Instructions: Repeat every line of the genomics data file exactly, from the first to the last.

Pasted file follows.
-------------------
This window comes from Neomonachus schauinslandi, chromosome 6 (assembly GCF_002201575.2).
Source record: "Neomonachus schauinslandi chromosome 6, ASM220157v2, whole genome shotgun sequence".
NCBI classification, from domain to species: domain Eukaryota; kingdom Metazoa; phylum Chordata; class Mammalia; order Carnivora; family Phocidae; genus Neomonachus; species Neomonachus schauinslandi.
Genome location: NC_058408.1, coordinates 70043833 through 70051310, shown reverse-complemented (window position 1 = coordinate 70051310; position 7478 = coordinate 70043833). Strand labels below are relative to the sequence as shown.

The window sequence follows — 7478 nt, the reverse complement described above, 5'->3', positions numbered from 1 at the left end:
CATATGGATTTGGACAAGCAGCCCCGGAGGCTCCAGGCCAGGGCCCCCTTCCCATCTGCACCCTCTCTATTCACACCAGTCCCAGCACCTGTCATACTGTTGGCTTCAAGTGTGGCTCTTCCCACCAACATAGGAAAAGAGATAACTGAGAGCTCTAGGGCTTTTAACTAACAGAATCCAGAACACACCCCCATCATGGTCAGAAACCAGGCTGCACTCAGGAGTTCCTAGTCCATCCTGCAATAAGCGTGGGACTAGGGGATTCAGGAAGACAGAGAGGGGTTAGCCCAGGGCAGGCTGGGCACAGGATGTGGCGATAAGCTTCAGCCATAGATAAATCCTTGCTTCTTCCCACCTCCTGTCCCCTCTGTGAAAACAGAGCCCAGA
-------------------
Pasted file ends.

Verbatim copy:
This window comes from Neomonachus schauinslandi, chromosome 6 (assembly GCF_002201575.2).
Source record: "Neomonachus schauinslandi chromosome 6, ASM220157v2, whole genome shotgun sequence".
NCBI classification, from domain to species: domain Eukaryota; kingdom Metazoa; phylum Chordata; class Mammalia; order Carnivora; family Phocidae; genus Neomonachus; species Neomonachus schauinslandi.
Genome location: NC_058408.1, coordinates 70043833 through 70051310, shown reverse-complemented (window position 1 = coordinate 70051310; position 7478 = coordinate 70043833). Strand labels below are relative to the sequence as shown.

The window sequence follows — 7478 nt, the reverse complement described above, 5'->3', positions numbered from 1 at the left end:
CATATGGATTTGGACAAGCAGCCCCGGAGGCTCCAGGCCAGGGCCCCCTTCCCATCTGCACCCTCTCTATTCACACCAGTCCCAGCACCTGTCATACTGTTGGCTTCAAGTGTGGCTCTTCCCACCAACATAGGAAAAGAGATAACTGAGAGCTCTAGGGCTTTTAACTAACAGAATCCAGAACACACCCCCATCATGGTCAGAAACCAGGCTGCACTCAGGAGTTCCTAGTCCATCCTGCAATAAGCGTGGGACTAGGGGATTCAGGAAGACAGAGAGGGGTTAGCCCAGGGCAGGCTGGGCACAGGATGTGGCGATAAGCTTCAGCCATAGATAAATCCTTGCTTCTTCCCACCTCCTGTCCCCTCTGTGAAAACAGAGCCCAGA